A couple of weeks ago I wrote about seeing constructive long-term sentiment readings. To expand on that post, I offer 10 contrarian reasons to be long-term bullish on the stock market. The first three I already mentioned from my previous post:
10. The buy-and-hold discipline is dead and market timing lives. Financial planners tell their clients to build an asset allocation plan and to stick with it - but there are numerous signs that individual investors are abandoning their buy-and-hold discipline. Barry Ritholtz pointed out that AAII data shows that individual investor stock allocations are at levels consistent with previous bear market lows. CNBC recently aired a segment on the Death of buy and hold as an investing discipline.
On the other hand, Mebane Faber's market timing system is shooting the lights out compared to a buy-and-hold strategy, with returns at all-time highs comparable to 1974 bear market low levels. These results are not surprising given the terrible environment for equities.
9. Stock prices are just plain beaten up. Bloomberg reports that “[t]he worst annual decline in the Standard & Poor's 500 Index since 1931 has dragged down every industry in the benchmark gauge and 96 percent of its stocks.” Bespoke recently reported that the spread of stocks from their 200 day moving average is consistent with levels not seen since the Great Depression.
8. Speculation is dead. Trading volume on pink sheet stocks, the most speculative in the US market, are now moribund (see this Minyanville article).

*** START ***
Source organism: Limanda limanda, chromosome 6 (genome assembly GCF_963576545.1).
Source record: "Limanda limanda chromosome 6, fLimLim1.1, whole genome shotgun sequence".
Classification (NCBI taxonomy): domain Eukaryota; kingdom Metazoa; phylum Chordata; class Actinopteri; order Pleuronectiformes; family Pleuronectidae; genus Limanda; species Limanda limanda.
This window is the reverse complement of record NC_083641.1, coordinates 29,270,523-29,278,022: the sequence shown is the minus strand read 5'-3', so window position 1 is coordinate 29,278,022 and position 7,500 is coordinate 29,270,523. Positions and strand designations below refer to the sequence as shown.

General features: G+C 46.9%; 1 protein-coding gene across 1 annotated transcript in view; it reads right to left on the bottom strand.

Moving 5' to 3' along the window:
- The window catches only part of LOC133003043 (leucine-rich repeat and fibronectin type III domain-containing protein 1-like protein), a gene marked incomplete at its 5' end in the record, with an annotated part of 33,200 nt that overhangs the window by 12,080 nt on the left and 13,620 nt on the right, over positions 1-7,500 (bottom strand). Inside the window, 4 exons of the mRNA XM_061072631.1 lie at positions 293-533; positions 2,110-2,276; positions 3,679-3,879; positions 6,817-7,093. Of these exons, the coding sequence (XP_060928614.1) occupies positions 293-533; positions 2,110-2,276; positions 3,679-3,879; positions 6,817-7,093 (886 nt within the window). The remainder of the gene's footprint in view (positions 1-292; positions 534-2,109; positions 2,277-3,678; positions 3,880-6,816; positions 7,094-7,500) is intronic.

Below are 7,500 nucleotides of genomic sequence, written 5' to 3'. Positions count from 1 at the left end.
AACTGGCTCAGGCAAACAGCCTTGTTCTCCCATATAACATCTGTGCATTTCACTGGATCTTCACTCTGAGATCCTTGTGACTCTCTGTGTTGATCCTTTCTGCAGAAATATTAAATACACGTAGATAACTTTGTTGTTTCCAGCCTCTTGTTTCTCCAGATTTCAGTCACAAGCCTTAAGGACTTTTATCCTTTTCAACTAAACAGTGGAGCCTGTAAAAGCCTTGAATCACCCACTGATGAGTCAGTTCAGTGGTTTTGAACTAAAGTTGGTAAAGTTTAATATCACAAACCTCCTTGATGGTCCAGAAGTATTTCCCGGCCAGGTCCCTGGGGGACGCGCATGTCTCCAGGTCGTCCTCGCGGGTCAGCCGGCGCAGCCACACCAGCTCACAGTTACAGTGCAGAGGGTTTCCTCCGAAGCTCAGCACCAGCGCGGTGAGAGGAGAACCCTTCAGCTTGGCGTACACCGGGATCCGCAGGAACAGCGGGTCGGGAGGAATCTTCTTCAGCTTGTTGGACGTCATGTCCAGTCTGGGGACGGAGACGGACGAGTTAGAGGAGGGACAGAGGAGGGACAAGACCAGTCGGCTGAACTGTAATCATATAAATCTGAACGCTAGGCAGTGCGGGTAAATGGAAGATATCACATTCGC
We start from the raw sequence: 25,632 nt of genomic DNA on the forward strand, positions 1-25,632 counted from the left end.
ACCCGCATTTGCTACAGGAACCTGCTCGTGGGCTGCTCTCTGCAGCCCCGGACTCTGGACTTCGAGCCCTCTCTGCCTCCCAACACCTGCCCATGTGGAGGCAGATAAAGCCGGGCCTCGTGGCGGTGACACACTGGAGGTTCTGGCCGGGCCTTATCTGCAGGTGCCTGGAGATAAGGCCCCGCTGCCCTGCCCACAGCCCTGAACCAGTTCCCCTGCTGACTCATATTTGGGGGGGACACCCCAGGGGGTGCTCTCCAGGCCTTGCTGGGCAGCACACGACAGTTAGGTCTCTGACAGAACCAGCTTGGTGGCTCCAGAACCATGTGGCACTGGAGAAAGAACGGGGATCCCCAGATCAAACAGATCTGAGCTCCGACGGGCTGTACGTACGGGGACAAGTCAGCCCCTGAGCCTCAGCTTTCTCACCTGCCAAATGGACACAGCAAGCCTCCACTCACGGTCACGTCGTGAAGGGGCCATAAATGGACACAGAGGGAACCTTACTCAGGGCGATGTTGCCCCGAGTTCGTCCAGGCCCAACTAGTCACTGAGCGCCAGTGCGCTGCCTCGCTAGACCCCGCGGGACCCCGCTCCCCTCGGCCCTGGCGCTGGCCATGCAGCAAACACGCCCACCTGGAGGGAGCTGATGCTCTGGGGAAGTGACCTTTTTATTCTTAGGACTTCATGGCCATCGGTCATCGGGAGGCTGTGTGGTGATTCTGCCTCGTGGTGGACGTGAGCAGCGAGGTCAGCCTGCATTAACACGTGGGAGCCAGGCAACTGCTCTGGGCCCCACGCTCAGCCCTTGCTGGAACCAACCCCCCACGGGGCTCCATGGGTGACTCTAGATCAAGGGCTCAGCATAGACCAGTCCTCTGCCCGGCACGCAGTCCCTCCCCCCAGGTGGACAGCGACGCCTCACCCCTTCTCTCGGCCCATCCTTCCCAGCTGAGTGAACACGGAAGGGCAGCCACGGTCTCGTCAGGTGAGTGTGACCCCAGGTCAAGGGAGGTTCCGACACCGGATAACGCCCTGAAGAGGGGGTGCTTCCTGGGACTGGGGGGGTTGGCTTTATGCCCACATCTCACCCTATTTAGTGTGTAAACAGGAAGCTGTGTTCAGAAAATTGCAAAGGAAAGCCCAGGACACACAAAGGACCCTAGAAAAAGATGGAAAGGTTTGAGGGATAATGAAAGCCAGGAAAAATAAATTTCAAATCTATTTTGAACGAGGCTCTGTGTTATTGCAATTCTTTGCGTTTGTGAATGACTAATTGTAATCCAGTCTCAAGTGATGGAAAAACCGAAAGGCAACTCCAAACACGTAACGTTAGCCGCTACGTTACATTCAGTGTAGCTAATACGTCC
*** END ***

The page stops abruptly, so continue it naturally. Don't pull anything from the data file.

7. NBER declares that the recession is here. As NBER will themselves admit, they would rather be right than timely. As experienced investors know, a good time to buy equities occurs when NBER declares a recession because the market is forward looking and economic indicators are backward looking.
6. Mr. Market has gone through most of the stages of “grief”. Gillian Tett of the FT (see this worthwhile but rather long webcast) says that the market is finally near the “acceptance” stage of grief.
5. VIX and More reports that the TRIN Index is flashing a buy signal. While this contrarian indicator doesn’t pinpoint the exact bottom, it is an indication that sentiment is washed out.
4. A Chinese SWF refuses to invest in foreign financials. This is another sign that we are in the capitulation phase of the market. Does this sound like the head of a multi-billion dollar sovereign wealth fund or a shellshocked individual investor [emphasis mine]:
Lou Jiwei, chairman of China Investment, said the sovereign-wealth fund will not pour any money into foreign financial firms after losing billions on investments in Morgan Stanley and Blackstone Group. "I don't dare to invest in financial institutions now," Lou said. "The policies of the developed nations on these institutions are not clear. Until they are clear, I don't dare to invest in them. What if they go bust? I will lose everything."
3. The market doesn’t go down on bad news. Given the awful employment numbers out on Friday, don’t you find it surprising that the market opened up down but finished up on the day?
2. Nassim Taleb tries to out-bear Roubini. In this recent interview with Charlie Rose, Taleb states that “I think it’s worse than Roubini thinks.”
Drum roll please...
And the number 1 reason:
A Santa Claus rally, setback and then the bottom
My inner investor tells me that I should be dollar-cost averaging into this market at these levels. While there may be some downside risk, equity prices should be quite a bit higher in a 3-5 year time frame.
My inner trader tells me that with the positive market action on Friday in the face of the disappointing employment release, we are poised for the Santa Claus rally. Near term resistance on the S&P 500 is in the 900-920 area, with next resistance at about the 1,000 level. My expectation is that the market would then retreat and test the November lows before launching a new bull phase.